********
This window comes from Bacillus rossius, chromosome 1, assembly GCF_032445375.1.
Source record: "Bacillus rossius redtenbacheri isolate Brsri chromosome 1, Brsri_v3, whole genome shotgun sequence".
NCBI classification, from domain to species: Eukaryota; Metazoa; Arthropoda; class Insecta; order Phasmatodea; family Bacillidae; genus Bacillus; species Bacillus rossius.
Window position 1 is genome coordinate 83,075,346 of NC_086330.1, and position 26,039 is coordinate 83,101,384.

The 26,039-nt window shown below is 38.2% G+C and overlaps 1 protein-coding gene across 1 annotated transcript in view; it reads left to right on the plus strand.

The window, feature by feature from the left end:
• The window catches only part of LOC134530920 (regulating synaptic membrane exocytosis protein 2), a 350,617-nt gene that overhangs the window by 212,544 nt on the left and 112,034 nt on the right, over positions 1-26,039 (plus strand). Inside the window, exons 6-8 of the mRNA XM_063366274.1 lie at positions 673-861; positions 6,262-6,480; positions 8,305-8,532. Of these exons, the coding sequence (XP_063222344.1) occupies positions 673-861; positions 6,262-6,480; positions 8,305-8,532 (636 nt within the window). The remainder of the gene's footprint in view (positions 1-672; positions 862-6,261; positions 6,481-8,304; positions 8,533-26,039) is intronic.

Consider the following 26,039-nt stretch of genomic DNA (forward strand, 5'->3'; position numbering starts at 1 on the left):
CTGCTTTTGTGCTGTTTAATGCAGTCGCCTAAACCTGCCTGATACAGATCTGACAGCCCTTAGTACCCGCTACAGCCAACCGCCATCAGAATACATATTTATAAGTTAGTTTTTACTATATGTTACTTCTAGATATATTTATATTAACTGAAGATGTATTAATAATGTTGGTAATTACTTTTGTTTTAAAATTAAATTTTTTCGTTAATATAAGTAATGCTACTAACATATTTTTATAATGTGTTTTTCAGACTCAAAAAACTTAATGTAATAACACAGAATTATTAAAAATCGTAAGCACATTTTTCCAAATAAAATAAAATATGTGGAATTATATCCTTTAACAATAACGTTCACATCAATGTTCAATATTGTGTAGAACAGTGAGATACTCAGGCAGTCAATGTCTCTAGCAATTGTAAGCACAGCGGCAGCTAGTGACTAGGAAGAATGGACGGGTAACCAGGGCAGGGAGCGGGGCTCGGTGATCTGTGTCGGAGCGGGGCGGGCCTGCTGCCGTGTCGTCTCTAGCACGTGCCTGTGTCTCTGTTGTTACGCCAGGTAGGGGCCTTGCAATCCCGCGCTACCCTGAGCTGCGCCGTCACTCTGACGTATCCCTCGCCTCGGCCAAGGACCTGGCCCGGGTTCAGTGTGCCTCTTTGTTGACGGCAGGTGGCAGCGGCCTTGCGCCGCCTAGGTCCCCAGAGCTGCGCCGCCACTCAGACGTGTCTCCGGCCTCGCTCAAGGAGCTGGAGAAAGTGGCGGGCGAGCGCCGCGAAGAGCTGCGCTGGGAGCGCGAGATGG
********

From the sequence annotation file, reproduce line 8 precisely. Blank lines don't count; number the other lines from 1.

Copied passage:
Consider the following 26,039-nt stretch of genomic DNA (forward strand, 5'->3'; position numbering starts at 1 on the left):